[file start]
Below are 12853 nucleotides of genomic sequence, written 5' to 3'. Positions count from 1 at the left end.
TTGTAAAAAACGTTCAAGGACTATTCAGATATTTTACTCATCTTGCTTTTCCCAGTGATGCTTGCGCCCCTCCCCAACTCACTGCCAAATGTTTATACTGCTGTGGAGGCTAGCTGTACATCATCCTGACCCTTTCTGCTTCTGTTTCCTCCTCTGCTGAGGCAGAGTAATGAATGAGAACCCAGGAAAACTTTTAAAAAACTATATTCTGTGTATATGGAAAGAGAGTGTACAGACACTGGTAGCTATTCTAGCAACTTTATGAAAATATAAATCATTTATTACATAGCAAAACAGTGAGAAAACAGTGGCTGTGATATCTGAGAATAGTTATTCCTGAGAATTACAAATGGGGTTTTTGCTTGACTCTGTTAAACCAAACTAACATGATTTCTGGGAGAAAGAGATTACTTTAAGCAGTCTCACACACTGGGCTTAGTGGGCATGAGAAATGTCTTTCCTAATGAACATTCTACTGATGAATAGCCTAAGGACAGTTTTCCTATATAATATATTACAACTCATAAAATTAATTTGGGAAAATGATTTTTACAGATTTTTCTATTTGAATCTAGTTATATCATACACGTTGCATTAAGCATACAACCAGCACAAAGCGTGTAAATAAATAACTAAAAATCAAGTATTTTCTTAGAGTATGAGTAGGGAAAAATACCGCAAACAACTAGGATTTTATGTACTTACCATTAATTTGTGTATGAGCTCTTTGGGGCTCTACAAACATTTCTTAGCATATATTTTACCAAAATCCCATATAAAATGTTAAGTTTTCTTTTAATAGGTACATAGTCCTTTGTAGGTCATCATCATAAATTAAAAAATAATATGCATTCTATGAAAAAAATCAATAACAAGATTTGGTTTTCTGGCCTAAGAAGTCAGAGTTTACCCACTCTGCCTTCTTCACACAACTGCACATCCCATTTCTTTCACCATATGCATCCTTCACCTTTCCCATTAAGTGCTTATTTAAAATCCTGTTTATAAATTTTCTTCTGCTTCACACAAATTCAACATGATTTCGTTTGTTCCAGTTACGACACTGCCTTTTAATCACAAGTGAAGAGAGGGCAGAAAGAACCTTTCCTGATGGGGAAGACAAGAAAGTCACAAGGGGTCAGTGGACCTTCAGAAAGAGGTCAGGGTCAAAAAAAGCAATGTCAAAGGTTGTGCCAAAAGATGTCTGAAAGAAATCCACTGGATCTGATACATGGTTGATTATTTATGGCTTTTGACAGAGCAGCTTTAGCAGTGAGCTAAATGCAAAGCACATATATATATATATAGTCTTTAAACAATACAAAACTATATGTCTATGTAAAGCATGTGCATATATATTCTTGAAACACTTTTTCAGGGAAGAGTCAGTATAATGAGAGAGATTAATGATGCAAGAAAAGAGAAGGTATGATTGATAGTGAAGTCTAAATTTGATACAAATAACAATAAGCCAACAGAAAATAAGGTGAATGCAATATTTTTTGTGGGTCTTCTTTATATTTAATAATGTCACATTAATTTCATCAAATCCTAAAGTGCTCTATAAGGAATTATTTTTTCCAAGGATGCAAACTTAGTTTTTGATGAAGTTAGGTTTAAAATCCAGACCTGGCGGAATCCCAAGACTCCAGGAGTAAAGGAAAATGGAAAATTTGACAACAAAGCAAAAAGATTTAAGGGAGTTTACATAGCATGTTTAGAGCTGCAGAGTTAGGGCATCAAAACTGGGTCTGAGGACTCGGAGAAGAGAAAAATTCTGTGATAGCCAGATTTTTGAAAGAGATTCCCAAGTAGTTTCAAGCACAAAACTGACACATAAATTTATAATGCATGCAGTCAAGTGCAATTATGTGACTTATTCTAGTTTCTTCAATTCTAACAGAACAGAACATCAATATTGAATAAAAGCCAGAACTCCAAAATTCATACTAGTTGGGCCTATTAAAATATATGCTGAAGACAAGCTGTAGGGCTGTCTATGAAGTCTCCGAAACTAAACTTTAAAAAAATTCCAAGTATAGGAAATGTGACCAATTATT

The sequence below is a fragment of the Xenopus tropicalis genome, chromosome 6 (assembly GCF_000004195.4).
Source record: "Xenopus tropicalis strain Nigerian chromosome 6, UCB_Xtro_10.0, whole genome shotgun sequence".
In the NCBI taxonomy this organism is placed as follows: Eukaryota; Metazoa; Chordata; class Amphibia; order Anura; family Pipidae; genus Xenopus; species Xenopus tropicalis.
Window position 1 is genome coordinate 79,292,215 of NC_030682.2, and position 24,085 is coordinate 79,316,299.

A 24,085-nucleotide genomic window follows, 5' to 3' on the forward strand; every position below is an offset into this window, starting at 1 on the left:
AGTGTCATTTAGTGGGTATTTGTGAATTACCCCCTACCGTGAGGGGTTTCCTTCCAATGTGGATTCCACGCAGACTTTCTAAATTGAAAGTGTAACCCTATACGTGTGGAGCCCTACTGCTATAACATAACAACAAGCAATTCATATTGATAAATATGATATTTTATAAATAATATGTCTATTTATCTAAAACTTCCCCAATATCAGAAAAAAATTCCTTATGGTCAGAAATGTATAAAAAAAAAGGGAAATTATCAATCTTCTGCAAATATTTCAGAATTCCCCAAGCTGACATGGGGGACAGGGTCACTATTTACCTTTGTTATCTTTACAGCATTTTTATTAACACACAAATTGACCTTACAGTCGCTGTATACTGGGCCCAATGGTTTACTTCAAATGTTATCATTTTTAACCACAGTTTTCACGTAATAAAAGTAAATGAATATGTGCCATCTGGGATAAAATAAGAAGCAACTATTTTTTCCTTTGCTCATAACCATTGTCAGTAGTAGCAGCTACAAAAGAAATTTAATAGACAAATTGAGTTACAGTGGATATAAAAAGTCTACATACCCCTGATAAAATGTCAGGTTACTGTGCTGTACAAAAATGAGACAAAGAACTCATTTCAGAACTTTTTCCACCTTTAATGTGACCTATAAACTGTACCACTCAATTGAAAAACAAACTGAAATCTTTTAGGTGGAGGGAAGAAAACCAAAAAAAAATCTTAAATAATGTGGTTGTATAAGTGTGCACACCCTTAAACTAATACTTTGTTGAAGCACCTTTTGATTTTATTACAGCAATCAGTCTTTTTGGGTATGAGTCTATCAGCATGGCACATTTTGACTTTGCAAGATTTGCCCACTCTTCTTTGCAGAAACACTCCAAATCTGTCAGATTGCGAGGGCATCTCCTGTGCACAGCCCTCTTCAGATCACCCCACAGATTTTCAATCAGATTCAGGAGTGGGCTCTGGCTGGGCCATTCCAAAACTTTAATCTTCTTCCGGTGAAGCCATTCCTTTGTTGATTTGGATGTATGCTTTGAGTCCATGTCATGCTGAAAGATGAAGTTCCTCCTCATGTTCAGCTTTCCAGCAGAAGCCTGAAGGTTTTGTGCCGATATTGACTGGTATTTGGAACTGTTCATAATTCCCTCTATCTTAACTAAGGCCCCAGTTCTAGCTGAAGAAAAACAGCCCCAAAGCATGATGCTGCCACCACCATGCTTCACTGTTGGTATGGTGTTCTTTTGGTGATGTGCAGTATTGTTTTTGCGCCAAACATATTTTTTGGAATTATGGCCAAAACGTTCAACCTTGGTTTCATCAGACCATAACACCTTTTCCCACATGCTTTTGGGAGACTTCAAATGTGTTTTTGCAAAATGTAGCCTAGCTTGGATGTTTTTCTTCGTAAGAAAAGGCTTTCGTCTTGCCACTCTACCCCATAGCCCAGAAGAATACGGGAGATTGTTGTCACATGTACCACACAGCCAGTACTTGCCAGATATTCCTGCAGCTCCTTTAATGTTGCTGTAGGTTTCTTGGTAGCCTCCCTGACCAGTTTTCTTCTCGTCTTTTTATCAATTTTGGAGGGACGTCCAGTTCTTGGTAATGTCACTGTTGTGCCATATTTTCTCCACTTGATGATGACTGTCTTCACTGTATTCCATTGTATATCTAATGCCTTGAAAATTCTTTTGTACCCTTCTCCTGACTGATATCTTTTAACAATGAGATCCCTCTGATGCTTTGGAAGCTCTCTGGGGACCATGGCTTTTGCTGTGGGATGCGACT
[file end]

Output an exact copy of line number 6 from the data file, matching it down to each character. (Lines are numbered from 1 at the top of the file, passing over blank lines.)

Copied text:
Window position 1 is genome coordinate 79,292,215 of NC_030682.2, and position 24,085 is coordinate 79,316,299.